Children who live with a smoker or have exposure to tobacco smoke inside the home become frequently ill and are more likely to have pediatric health care visits, including sick care, say researchers.
“Our findings indicate that tobacco smoke exposure has a significant impact on demand for health care services,” said lead study author Ashley Merianos from University of Cincinnati.
The team analysed 2011-2012 data from the National Survey on Children’s Health and looked at newborn to 17-years-old children, living with smokers compared with those who not exposed to tobacco smoke at home.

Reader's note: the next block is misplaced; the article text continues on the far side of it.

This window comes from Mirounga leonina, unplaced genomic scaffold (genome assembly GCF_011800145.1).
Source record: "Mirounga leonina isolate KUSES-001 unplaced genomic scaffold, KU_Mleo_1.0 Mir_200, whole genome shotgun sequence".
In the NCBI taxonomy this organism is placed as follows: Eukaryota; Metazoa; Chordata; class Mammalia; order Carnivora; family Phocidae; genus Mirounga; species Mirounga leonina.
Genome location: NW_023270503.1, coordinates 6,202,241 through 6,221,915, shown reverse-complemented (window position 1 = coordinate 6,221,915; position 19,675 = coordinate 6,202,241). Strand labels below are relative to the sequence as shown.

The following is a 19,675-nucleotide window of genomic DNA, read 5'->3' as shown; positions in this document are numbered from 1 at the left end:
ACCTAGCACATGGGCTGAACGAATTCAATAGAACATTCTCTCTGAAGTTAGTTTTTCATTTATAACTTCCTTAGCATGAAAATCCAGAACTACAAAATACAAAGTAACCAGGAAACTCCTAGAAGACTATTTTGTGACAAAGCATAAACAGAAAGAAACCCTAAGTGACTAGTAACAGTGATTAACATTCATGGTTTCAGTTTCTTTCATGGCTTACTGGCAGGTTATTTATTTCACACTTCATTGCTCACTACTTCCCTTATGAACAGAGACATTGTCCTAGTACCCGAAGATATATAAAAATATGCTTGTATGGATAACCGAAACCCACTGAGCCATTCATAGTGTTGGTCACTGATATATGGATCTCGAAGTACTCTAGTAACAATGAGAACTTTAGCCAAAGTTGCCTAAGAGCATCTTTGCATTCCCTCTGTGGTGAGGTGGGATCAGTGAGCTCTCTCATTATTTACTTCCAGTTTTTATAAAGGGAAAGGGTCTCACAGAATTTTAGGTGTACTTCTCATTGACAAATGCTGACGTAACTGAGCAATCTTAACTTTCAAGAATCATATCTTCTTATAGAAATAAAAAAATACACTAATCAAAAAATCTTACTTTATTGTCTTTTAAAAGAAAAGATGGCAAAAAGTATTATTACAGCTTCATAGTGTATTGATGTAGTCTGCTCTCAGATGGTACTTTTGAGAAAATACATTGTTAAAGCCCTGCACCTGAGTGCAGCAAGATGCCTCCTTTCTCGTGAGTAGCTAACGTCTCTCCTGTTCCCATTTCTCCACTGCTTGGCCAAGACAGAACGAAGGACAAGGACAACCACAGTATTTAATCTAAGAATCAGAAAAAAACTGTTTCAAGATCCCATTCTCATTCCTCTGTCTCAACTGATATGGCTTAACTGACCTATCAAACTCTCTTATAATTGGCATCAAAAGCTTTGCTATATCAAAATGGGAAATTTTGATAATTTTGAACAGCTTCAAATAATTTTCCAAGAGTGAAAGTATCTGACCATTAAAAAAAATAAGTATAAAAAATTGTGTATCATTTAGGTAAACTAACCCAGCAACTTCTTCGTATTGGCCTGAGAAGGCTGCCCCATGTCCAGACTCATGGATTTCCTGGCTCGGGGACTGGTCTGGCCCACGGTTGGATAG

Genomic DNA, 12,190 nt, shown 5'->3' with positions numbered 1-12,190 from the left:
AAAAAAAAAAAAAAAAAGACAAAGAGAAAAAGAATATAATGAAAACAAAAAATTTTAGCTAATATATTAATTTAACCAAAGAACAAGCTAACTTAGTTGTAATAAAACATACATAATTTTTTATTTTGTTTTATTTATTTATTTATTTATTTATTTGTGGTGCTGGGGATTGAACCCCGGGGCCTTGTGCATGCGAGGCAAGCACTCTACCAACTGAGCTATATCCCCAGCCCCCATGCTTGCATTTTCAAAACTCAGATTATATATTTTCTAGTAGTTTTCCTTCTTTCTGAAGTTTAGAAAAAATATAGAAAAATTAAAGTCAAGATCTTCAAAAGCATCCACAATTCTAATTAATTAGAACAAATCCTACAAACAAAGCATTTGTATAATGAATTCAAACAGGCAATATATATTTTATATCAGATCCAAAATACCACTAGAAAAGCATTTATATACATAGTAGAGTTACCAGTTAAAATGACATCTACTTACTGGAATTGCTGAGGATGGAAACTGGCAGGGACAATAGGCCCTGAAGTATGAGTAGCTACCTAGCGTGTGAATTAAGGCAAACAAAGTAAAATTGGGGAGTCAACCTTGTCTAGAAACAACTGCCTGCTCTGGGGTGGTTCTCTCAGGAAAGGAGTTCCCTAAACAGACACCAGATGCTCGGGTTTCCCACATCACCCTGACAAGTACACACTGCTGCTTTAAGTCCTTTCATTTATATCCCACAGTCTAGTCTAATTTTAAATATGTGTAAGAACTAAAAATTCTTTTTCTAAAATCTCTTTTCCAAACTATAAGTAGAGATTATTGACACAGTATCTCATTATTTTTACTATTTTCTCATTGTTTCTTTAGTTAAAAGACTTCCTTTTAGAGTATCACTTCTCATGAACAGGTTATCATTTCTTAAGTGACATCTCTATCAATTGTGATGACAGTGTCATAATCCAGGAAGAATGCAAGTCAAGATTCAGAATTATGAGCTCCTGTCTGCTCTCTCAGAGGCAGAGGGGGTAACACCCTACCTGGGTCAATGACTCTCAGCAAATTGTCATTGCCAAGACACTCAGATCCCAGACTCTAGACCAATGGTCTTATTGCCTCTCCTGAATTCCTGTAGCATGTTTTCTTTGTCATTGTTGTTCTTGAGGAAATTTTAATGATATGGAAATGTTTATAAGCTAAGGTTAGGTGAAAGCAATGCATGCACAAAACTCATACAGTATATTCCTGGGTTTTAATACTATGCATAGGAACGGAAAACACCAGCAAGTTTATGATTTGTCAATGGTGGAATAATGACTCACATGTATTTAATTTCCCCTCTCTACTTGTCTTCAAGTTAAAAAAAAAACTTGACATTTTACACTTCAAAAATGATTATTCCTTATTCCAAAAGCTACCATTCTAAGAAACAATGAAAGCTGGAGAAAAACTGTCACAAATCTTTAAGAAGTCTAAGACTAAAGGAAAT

The results revealed a total of 24 percent of the children lived with smokers.
Children who live with smokers end up in the doctor’s office or hospital more often than those not exposed to tobacco smoke.
“Pediatric emergency departments could serve as effective outlets for health messages to inform caregivers about the dangers of smoking around children and help decrease these potentially preventable tobacco smoke exposure-related visits and associated costs,” Merianos added.
The study was presented at the Pediatric Academic Societies 2016 meeting in Baltimore recently.